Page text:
Introduction Across the UK, local authorities have spent nearly £2.7 million on buying, leasing and maintaining cars for mayoral use over the last three financial years. Mayors (and equivalents such...Click here to read more
The optimal economic role of the state is a fundamental question in politics. As public spending increases, the quality of services like health and education do not always increase commensurately,...Click here to read more
Introduction The Office for Budget Responsibility’s public finances databank provides a valuable tool to look at the tax burden, the ratio of national account taxes to gross domestic product (GDP)....Click here to read more
By Benjamin Elks Campaigns for clean air are very on trend among urban councils at the moment. Understandably so - pollutants in the air have a damaging effect on...Click here to read more
Watch any government minister being interviewed on TV these days, and you can play a game of politics bingo. Any mention of the NHS, they’ll start on about extra X...Click here to read more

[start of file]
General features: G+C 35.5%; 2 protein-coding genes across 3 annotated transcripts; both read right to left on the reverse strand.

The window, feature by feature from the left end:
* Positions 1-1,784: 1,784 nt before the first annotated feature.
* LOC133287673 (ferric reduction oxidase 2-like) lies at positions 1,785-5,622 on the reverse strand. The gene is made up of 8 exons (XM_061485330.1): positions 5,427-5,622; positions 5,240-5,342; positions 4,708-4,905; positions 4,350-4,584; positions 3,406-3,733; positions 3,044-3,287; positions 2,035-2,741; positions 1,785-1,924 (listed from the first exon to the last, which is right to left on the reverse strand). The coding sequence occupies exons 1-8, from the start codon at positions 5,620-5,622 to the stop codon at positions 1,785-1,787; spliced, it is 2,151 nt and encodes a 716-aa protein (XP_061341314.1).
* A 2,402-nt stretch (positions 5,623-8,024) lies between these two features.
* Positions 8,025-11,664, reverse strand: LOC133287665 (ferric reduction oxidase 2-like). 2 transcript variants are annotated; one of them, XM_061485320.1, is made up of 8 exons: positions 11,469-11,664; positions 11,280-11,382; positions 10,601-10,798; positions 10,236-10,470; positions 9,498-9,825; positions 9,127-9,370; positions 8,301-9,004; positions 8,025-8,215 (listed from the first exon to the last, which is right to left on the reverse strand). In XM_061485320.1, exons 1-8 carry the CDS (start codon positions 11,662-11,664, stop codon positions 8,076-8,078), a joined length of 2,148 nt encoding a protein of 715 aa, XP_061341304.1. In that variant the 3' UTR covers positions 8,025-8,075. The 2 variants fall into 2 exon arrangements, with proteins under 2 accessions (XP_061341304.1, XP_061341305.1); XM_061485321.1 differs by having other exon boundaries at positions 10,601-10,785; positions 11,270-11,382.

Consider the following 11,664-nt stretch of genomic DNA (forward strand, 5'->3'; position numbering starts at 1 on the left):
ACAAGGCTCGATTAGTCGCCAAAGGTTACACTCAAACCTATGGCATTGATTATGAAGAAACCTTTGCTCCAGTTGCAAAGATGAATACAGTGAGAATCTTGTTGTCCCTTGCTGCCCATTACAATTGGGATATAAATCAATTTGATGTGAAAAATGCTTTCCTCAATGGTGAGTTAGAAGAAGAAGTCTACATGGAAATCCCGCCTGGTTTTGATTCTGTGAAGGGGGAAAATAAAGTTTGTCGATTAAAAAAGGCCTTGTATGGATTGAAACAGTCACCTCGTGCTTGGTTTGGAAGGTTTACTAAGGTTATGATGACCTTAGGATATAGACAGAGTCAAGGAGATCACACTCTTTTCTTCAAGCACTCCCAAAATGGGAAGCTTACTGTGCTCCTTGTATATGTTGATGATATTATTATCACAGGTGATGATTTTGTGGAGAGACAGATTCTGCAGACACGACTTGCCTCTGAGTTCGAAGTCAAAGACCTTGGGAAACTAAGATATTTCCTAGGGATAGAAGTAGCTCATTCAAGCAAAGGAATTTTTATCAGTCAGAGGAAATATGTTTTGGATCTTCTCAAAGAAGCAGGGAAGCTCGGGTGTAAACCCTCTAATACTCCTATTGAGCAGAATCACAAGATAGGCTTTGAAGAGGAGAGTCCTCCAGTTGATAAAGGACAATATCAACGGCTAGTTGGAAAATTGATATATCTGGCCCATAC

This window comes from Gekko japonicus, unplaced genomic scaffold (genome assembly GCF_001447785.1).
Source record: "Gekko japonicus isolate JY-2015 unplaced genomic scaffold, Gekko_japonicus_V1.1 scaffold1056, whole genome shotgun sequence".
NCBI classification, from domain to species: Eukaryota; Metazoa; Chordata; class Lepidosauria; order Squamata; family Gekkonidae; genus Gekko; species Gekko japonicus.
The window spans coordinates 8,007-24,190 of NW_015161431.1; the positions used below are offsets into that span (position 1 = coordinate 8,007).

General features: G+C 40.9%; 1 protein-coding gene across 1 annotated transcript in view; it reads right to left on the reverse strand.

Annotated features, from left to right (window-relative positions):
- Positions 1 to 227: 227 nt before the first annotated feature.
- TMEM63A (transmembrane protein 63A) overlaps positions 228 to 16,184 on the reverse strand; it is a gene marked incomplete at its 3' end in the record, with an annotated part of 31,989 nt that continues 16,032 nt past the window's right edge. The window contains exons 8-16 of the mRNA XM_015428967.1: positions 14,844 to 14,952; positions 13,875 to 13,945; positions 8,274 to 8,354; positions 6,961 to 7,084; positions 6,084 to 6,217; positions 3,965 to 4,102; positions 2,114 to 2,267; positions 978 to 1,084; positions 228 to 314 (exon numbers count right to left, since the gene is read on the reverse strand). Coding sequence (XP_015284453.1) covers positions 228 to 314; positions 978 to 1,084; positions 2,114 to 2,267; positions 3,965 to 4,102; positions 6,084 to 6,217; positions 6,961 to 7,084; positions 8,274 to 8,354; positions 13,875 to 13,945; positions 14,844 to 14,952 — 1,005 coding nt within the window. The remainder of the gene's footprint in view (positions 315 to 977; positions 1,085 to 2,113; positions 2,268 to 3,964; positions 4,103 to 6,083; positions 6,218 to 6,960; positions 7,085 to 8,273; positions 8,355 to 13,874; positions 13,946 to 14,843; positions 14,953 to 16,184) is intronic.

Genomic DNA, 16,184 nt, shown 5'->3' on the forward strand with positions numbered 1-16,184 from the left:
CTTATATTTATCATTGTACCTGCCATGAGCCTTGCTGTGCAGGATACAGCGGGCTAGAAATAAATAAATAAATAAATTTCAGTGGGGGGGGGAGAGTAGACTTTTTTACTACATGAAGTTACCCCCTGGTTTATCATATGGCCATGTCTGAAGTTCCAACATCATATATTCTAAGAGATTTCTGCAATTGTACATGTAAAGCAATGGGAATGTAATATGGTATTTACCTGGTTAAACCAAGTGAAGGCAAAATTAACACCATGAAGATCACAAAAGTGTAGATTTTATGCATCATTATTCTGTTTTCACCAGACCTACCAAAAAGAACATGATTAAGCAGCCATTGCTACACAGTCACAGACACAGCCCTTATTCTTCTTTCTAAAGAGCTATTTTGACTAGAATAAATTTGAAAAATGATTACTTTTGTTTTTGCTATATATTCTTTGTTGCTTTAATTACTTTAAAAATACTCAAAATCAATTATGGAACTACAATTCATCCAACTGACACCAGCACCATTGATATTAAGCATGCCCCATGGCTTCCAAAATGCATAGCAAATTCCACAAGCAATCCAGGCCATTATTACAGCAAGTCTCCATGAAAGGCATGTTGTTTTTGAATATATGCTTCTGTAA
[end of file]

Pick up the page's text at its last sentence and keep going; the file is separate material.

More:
Despite weeks of expectation management, the fiscal statement was even more painful for taxpayers than we anticipated. There may not have been any surprise giveaways, but there were plenty...Click here to read more
The TaxPayers’ Alliance (TPA) was launched by Matthew Elliott and Andrew Allum in early 2004 to speak for ordinary taxpayers fed up with government waste, increasing taxation, and a lack of transparency in all levels of government.
No party was standing up for taxpayers and nearly all politicians were committed to bigger government, higher spending and secretive deals behind closed doors.
The TPA sought to challenge this status quo. The United States, Germany, France and Italy all had groups dedicated to defending taxpayers against new taxes, exposing waste and putting forward the case for spending restraint. The TPA was set up to ensure that British taxpayers were no longer ignored by politicians.Click here to read more